Tarot cannot predict the future, but it sparks new ideas and clears new paths.
A regular practice helps us develop intuition, set intentions, make decisions, and clarify perspectives.
The history of tarot is long, varied, and somewhat mysterious. Tarot-like games and divination systems have appeared across cultures and regions beginning as early as the ninth century (or as “recently” as the fifteenth century, depending on which scholars you consult). Tarot’s unique symbolism is constantly being reinterpreted for new audiences and changing times, making every deck a new dialect of an old language.
My own interest in tarot started in middle school. Interpreting the cards felt like putting together an intriguing visual puzzle. I continued to be interested in tarot well into art school, where I studied illustration and even created a tarot-based game. Years later, I was seeing a therapist for the first time, and, in an early session, she asked me to talk about my own artwork as a way to access deeper issues and feelings. I understood then that image interpretation was one way of clarifying and externalizing unacknowledged emotion. This experience led me to think about tarot in a psychological context. I’ve since learned that some therapists do, in fact, use tarot as a tool in their sessions.
Up to this point, tarot had fascinated me, but I could never fully grasp what to do with it. When I realized tarot could be used for something other than predicting the future, I committed to learning more about it. At the same time, therapy had become an important agent of change in my life, and I wondered if I could contribute to therapeutic practice through my work as an illustrator. The process of studying tarot inspired me to create The Illuminated Tarot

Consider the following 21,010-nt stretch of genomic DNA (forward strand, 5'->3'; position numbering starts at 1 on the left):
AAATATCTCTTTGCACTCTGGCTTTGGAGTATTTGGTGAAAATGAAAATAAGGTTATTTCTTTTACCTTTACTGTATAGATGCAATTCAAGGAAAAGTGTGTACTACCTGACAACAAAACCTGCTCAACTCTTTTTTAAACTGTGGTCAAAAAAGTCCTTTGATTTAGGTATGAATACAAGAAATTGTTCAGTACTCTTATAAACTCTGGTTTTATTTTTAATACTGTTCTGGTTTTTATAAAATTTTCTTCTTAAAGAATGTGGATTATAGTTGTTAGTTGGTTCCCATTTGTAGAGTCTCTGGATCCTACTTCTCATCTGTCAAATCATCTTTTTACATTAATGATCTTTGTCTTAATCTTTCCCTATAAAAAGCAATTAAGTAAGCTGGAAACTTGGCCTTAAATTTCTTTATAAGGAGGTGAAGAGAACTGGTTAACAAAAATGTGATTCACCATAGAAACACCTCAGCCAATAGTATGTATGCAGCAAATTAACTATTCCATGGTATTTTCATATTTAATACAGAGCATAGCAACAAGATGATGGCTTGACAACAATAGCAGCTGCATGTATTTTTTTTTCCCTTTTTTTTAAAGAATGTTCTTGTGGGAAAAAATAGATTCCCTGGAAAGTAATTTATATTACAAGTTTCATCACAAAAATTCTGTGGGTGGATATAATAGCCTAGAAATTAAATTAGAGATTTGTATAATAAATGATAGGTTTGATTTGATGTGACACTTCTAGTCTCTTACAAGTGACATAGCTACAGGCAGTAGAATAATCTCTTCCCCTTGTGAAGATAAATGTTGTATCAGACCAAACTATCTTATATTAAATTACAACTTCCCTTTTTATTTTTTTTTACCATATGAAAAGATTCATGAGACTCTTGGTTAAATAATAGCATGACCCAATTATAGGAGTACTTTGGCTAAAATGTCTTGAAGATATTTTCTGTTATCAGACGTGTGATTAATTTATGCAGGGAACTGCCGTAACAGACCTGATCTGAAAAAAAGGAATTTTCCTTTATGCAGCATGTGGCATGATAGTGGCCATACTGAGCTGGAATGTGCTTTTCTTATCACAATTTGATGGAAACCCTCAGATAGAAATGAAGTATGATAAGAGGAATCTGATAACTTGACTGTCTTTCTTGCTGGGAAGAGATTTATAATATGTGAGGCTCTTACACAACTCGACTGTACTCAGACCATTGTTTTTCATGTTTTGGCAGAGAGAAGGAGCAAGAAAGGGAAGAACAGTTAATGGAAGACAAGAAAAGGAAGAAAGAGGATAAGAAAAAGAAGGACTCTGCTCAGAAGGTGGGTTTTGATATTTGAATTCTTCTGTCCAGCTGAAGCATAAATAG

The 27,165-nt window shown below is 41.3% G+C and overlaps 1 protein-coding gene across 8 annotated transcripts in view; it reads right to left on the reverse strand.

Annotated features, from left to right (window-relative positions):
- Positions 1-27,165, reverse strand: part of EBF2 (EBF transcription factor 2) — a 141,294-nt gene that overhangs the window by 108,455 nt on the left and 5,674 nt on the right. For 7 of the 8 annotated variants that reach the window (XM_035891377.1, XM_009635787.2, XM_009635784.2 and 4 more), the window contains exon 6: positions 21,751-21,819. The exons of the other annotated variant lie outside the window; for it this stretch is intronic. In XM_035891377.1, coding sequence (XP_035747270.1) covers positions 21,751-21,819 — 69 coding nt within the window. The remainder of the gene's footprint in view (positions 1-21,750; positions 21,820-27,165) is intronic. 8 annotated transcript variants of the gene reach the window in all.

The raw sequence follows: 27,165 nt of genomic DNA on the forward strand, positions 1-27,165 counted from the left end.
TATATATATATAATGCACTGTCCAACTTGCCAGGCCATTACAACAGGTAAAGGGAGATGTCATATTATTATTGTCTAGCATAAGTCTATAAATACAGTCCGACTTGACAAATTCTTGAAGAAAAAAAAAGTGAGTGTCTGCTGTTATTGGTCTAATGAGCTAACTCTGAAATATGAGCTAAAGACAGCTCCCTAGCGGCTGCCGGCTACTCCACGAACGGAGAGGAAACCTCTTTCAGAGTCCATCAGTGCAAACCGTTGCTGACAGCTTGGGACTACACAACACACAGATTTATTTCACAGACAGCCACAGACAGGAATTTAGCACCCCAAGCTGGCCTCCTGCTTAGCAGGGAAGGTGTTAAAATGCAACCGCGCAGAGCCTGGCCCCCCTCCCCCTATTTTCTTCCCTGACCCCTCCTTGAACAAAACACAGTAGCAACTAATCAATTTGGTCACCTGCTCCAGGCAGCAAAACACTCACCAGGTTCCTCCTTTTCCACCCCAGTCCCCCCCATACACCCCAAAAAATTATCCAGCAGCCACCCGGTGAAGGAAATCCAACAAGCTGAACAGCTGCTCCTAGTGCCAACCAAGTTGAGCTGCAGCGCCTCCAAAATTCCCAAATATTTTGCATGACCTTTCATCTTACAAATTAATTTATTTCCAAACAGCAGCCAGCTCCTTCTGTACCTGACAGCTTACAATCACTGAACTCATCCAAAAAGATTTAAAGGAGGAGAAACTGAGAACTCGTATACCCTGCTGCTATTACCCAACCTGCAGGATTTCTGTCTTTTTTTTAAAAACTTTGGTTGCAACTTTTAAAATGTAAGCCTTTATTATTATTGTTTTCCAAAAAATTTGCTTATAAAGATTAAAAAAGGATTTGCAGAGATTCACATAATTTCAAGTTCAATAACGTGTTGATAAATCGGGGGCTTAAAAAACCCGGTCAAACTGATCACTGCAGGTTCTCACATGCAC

: a fully illustrated tarot and playing card deck that is designed to be read intuitively.
Art is both a universal language and a highly personal one. Tarot imagery harnesses this dichotomy, making a tarot deck an accessible and endlessly adaptable tool. In his book Tarot and Psychology,
Arthur Rosengarten compares reading tarot to analyzing a dream. The advantage that tarot has over dream interpretation, he says, is that all of the imagery is right in front of us; it does not disappear when we wake up. Like dream analysis, tarot readings hint at things just below the surface; intuitive thoughts that have not yet broken through to our consciousness. When I read for myself, I usually feel that the cards either reaffirm something I already know or point me toward a doorway I had not considered. A tarot deck can be a powerful tool for getting in touch with your intuition and writing about the cards amplifies that power. A tarot journal is a record of growth and change over time; it is a reminder of where we’ve been and a map to where we’re going. I hope this journal will help you use tarot for affirmation and discovery.
Copyright © 2021 by Caitlin Keegan. All rights reserved. No part of this excerpt may be reproduced or reprinted without permission in writing from the publisher.